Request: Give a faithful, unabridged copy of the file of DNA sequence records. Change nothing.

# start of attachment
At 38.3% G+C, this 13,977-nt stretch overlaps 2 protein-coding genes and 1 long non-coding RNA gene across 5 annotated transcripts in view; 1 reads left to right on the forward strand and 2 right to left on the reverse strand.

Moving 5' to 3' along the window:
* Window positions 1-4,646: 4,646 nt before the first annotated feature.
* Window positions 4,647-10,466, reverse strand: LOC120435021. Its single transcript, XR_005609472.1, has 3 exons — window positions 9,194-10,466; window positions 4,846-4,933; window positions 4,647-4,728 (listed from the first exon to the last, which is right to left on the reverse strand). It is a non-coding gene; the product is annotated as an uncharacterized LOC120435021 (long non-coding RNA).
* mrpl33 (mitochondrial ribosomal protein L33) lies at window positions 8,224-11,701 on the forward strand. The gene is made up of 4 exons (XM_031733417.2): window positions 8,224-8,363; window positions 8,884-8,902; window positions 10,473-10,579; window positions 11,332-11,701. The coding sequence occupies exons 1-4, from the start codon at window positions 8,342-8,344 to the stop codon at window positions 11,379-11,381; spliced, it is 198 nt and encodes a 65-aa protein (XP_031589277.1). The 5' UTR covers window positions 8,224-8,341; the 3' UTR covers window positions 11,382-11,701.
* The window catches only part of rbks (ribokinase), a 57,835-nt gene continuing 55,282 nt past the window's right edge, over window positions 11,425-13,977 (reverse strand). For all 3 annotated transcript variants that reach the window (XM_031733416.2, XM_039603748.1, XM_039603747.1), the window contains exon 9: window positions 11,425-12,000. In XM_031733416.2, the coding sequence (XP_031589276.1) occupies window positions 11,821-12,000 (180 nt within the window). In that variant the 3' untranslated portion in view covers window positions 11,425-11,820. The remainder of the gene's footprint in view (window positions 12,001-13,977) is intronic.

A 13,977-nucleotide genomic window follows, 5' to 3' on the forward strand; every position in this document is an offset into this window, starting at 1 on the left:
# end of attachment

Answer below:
At 38.3% G+C, this 13,977-nt stretch overlaps 2 protein-coding genes and 1 long non-coding RNA gene across 5 annotated transcripts in view; 1 reads left to right on the forward strand and 2 right to left on the reverse strand.

Moving 5' to 3' along the window:
* Window positions 1-4,646: 4,646 nt before the first annotated feature.
* Window positions 4,647-10,466, reverse strand: LOC120435021. Its single transcript, XR_005609472.1, has 3 exons — window positions 9,194-10,466; window positions 4,846-4,933; window positions 4,647-4,728 (listed from the first exon to the last, which is right to left on the reverse strand). It is a non-coding gene; the product is annotated as an uncharacterized LOC120435021 (long non-coding RNA).
* mrpl33 (mitochondrial ribosomal protein L33) lies at window positions 8,224-11,701 on the forward strand. The gene is made up of 4 exons (XM_031733417.2): window positions 8,224-8,363; window positions 8,884-8,902; window positions 10,473-10,579; window positions 11,332-11,701. The coding sequence occupies exons 1-4, from the start codon at window positions 8,342-8,344 to the stop codon at window positions 11,379-11,381; spliced, it is 198 nt and encodes a 65-aa protein (XP_031589277.1). The 5' UTR covers window positions 8,224-8,341; the 3' UTR covers window positions 11,382-11,701.
* The window catches only part of rbks (ribokinase), a 57,835-nt gene continuing 55,282 nt past the window's right edge, over window positions 11,425-13,977 (reverse strand). For all 3 annotated transcript variants that reach the window (XM_031733416.2, XM_039603748.1, XM_039603747.1), the window contains exon 9: window positions 11,425-12,000. In XM_031733416.2, the coding sequence (XP_031589276.1) occupies window positions 11,821-12,000 (180 nt within the window). In that variant the 3' untranslated portion in view covers window positions 11,425-11,820. The remainder of the gene's footprint in view (window positions 12,001-13,977) is intronic.

A 13,977-nucleotide genomic window follows, 5' to 3' on the forward strand; every position in this document is an offset into this window, starting at 1 on the left: